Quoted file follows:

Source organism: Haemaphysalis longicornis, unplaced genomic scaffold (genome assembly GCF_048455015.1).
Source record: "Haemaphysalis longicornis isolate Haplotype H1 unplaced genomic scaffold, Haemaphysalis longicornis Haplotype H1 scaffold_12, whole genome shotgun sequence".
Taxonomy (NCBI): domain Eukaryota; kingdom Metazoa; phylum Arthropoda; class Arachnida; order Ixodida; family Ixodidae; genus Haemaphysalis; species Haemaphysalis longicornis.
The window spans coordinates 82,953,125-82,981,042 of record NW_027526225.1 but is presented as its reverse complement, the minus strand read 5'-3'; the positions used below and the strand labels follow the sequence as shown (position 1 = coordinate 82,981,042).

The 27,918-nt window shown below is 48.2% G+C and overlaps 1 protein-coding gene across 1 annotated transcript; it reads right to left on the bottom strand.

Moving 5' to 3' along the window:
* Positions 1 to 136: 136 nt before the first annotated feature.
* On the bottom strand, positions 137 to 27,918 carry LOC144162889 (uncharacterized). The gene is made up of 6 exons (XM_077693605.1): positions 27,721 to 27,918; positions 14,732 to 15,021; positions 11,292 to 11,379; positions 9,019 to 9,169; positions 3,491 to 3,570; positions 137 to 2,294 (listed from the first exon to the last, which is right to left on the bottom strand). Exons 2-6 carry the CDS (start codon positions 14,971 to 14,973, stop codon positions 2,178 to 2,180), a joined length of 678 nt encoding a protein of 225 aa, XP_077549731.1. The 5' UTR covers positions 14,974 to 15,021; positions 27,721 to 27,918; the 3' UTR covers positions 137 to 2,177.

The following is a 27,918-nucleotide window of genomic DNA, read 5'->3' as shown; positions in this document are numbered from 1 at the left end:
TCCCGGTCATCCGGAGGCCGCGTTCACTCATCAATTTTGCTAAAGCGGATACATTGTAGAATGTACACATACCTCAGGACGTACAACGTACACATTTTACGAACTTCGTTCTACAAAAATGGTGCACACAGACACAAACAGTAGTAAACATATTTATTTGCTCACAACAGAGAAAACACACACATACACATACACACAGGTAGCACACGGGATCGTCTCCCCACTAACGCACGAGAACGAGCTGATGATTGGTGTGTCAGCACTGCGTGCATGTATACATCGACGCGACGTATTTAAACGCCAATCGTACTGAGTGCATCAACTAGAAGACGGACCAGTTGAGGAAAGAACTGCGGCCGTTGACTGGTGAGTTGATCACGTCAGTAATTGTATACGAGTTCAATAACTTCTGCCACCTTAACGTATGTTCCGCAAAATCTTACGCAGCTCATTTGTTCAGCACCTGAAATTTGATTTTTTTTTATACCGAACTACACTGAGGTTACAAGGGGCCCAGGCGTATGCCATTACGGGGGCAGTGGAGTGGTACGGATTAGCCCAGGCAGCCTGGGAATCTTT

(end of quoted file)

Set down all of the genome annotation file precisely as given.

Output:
Source organism: Haemaphysalis longicornis, unplaced genomic scaffold (genome assembly GCF_048455015.1).
Source record: "Haemaphysalis longicornis isolate Haplotype H1 unplaced genomic scaffold, Haemaphysalis longicornis Haplotype H1 scaffold_12, whole genome shotgun sequence".
Taxonomy (NCBI): domain Eukaryota; kingdom Metazoa; phylum Arthropoda; class Arachnida; order Ixodida; family Ixodidae; genus Haemaphysalis; species Haemaphysalis longicornis.
The window spans coordinates 82,953,125-82,981,042 of record NW_027526225.1 but is presented as its reverse complement, the minus strand read 5'-3'; the positions used below and the strand labels follow the sequence as shown (position 1 = coordinate 82,981,042).

The 27,918-nt window shown below is 48.2% G+C and overlaps 1 protein-coding gene across 1 annotated transcript; it reads right to left on the bottom strand.

Moving 5' to 3' along the window:
* Positions 1 to 136: 136 nt before the first annotated feature.
* On the bottom strand, positions 137 to 27,918 carry LOC144162889 (uncharacterized). The gene is made up of 6 exons (XM_077693605.1): positions 27,721 to 27,918; positions 14,732 to 15,021; positions 11,292 to 11,379; positions 9,019 to 9,169; positions 3,491 to 3,570; positions 137 to 2,294 (listed from the first exon to the last, which is right to left on the bottom strand). Exons 2-6 carry the CDS (start codon positions 14,971 to 14,973, stop codon positions 2,178 to 2,180), a joined length of 678 nt encoding a protein of 225 aa, XP_077549731.1. The 5' UTR covers positions 14,974 to 15,021; positions 27,721 to 27,918; the 3' UTR covers positions 137 to 2,177.

The following is a 27,918-nucleotide window of genomic DNA, read 5'->3' as shown; positions in this document are numbered from 1 at the left end:
TCCCGGTCATCCGGAGGCCGCGTTCACTCATCAATTTTGCTAAAGCGGATACATTGTAGAATGTACACATACCTCAGGACGTACAACGTACACATTTTACGAACTTCGTTCTACAAAAATGGTGCACACAGACACAAACAGTAGTAAACATATTTATTTGCTCACAACAGAGAAAACACACACATACACATACACACAGGTAGCACACGGGATCGTCTCCCCACTAACGCACGAGAACGAGCTGATGATTGGTGTGTCAGCACTGCGTGCATGTATACATCGACGCGACGTATTTAAACGCCAATCGTACTGAGTGCATCAACTAGAAGACGGACCAGTTGAGGAAAGAACTGCGGCCGTTGACTGGTGAGTTGATCACGTCAGTAATTGTATACGAGTTCAATAACTTCTGCCACCTTAACGTATGTTCCGCAAAATCTTACGCAGCTCATTTGTTCAGCACCTGAAATTTGATTTTTTTTTATACCGAACTACACTGAGGTTACAAGGGGCCCAGGCGTATGCCATTACGGGGGCAGTGGAGTGGTACGGATTAGCCCAGGCAGCCTGGGAATCTTT